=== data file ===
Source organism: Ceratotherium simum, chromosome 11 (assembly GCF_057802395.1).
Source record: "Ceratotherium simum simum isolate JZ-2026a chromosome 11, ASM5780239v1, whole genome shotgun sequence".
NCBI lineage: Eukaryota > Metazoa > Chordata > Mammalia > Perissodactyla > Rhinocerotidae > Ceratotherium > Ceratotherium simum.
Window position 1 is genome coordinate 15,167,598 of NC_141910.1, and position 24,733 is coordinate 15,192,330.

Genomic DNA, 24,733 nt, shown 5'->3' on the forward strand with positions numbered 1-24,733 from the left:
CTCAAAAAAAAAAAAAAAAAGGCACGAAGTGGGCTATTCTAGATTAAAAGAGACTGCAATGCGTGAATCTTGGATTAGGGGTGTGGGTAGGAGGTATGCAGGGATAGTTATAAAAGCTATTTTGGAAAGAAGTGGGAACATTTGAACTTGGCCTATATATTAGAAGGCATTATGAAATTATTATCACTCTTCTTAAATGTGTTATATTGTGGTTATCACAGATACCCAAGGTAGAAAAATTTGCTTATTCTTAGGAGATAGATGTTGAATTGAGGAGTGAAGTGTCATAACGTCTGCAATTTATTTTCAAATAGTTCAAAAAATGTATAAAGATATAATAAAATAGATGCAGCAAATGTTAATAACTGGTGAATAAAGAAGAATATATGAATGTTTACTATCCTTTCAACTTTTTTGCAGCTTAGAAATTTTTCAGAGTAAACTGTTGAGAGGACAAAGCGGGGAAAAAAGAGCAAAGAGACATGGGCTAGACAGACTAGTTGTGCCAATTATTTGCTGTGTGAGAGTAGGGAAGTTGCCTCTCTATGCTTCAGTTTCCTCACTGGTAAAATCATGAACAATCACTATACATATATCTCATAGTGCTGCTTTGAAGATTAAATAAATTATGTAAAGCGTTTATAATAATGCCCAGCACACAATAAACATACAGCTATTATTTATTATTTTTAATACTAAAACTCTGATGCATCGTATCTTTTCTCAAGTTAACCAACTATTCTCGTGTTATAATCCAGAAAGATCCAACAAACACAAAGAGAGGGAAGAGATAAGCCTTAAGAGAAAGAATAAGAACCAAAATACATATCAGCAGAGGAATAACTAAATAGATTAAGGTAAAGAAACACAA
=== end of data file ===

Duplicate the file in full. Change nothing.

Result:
Source organism: Ceratotherium simum, chromosome 11 (assembly GCF_057802395.1).
Source record: "Ceratotherium simum simum isolate JZ-2026a chromosome 11, ASM5780239v1, whole genome shotgun sequence".
NCBI lineage: Eukaryota > Metazoa > Chordata > Mammalia > Perissodactyla > Rhinocerotidae > Ceratotherium > Ceratotherium simum.
Window position 1 is genome coordinate 15,167,598 of NC_141910.1, and position 24,733 is coordinate 15,192,330.

Genomic DNA, 24,733 nt, shown 5'->3' on the forward strand with positions numbered 1-24,733 from the left:
CTCAAAAAAAAAAAAAAAAAGGCACGAAGTGGGCTATTCTAGATTAAAAGAGACTGCAATGCGTGAATCTTGGATTAGGGGTGTGGGTAGGAGGTATGCAGGGATAGTTATAAAAGCTATTTTGGAAAGAAGTGGGAACATTTGAACTTGGCCTATATATTAGAAGGCATTATGAAATTATTATCACTCTTCTTAAATGTGTTATATTGTGGTTATCACAGATACCCAAGGTAGAAAAATTTGCTTATTCTTAGGAGATAGATGTTGAATTGAGGAGTGAAGTGTCATAACGTCTGCAATTTATTTTCAAATAGTTCAAAAAATGTATAAAGATATAATAAAATAGATGCAGCAAATGTTAATAACTGGTGAATAAAGAAGAATATATGAATGTTTACTATCCTTTCAACTTTTTTGCAGCTTAGAAATTTTTCAGAGTAAACTGTTGAGAGGACAAAGCGGGGAAAAAAGAGCAAAGAGACATGGGCTAGACAGACTAGTTGTGCCAATTATTTGCTGTGTGAGAGTAGGGAAGTTGCCTCTCTATGCTTCAGTTTCCTCACTGGTAAAATCATGAACAATCACTATACATATATCTCATAGTGCTGCTTTGAAGATTAAATAAATTATGTAAAGCGTTTATAATAATGCCCAGCACACAATAAACATACAGCTATTATTTATTATTTTTAATACTAAAACTCTGATGCATCGTATCTTTTCTCAAGTTAACCAACTATTCTCGTGTTATAATCCAGAAAGATCCAACAAACACAAAGAGAGGGAAGAGATAAGCCTTAAGAGAAAGAATAAGAACCAAAATACATATCAGCAGAGGAATAACTAAATAGATTAAGGTAAAGAAACACAA